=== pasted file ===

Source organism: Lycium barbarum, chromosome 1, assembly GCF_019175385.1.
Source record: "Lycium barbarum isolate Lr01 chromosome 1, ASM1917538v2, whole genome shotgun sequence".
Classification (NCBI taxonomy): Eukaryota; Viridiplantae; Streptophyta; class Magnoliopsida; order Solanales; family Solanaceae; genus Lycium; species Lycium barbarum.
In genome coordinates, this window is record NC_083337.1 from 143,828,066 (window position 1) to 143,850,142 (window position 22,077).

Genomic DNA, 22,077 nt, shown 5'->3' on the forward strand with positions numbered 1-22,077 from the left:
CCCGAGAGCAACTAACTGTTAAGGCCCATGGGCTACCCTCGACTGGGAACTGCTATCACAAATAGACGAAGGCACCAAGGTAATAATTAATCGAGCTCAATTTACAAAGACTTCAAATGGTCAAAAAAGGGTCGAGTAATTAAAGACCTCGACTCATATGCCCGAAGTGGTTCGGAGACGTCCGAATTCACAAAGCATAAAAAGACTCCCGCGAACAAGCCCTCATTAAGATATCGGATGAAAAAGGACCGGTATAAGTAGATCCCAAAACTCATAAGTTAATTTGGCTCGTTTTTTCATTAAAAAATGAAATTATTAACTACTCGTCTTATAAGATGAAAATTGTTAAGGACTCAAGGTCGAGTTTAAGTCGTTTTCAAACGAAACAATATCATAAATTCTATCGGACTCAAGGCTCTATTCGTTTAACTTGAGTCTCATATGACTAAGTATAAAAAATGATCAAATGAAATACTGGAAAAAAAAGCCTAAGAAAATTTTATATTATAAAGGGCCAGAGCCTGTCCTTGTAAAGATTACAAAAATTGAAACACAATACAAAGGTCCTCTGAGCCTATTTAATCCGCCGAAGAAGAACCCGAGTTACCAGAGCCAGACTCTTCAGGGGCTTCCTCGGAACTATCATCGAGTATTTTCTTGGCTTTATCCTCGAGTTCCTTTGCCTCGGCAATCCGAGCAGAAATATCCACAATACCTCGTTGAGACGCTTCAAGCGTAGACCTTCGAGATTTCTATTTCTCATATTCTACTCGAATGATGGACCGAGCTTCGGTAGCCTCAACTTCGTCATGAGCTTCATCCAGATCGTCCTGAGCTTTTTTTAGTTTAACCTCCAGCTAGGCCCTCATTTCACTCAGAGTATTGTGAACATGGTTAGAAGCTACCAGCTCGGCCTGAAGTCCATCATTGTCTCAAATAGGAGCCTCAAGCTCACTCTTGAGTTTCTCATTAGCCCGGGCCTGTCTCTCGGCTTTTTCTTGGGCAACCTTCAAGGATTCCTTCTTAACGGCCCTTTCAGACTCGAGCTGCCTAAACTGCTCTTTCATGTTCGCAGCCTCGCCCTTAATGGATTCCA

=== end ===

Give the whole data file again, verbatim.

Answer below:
Source organism: Lycium barbarum, chromosome 1, assembly GCF_019175385.1.
Source record: "Lycium barbarum isolate Lr01 chromosome 1, ASM1917538v2, whole genome shotgun sequence".
Classification (NCBI taxonomy): Eukaryota; Viridiplantae; Streptophyta; class Magnoliopsida; order Solanales; family Solanaceae; genus Lycium; species Lycium barbarum.
In genome coordinates, this window is record NC_083337.1 from 143,828,066 (window position 1) to 143,850,142 (window position 22,077).

Genomic DNA, 22,077 nt, shown 5'->3' on the forward strand with positions numbered 1-22,077 from the left:
CCCGAGAGCAACTAACTGTTAAGGCCCATGGGCTACCCTCGACTGGGAACTGCTATCACAAATAGACGAAGGCACCAAGGTAATAATTAATCGAGCTCAATTTACAAAGACTTCAAATGGTCAAAAAAGGGTCGAGTAATTAAAGACCTCGACTCATATGCCCGAAGTGGTTCGGAGACGTCCGAATTCACAAAGCATAAAAAGACTCCCGCGAACAAGCCCTCATTAAGATATCGGATGAAAAAGGACCGGTATAAGTAGATCCCAAAACTCATAAGTTAATTTGGCTCGTTTTTTCATTAAAAAATGAAATTATTAACTACTCGTCTTATAAGATGAAAATTGTTAAGGACTCAAGGTCGAGTTTAAGTCGTTTTCAAACGAAACAATATCATAAATTCTATCGGACTCAAGGCTCTATTCGTTTAACTTGAGTCTCATATGACTAAGTATAAAAAATGATCAAATGAAATACTGGAAAAAAAAGCCTAAGAAAATTTTATATTATAAAGGGCCAGAGCCTGTCCTTGTAAAGATTACAAAAATTGAAACACAATACAAAGGTCCTCTGAGCCTATTTAATCCGCCGAAGAAGAACCCGAGTTACCAGAGCCAGACTCTTCAGGGGCTTCCTCGGAACTATCATCGAGTATTTTCTTGGCTTTATCCTCGAGTTCCTTTGCCTCGGCAATCCGAGCAGAAATATCCACAATACCTCGTTGAGACGCTTCAAGCGTAGACCTTCGAGATTTCTATTTCTCATATTCTACTCGAATGATGGACCGAGCTTCGGTAGCCTCAACTTCGTCATGAGCTTCATCCAGATCGTCCTGAGCTTTTTTTAGTTTAACCTCCAGCTAGGCCCTCATTTCACTCAGAGTATTGTGAACATGGTTAGAAGCTACCAGCTCGGCCTGAAGTCCATCATTGTCTCAAATAGGAGCCTCAAGCTCACTCTTGAGTTTCTCATTAGCCCGGGCCTGTCTCTCGGCTTTTTCTTGGGCAACCTTCAAGGATTCCTTCTTAACGGCCCTTTCAGACTCGAGCTGCCTAAACTGCTCTTTCATGTTCGCAGCCTCGCCCTTAATGGATTCCA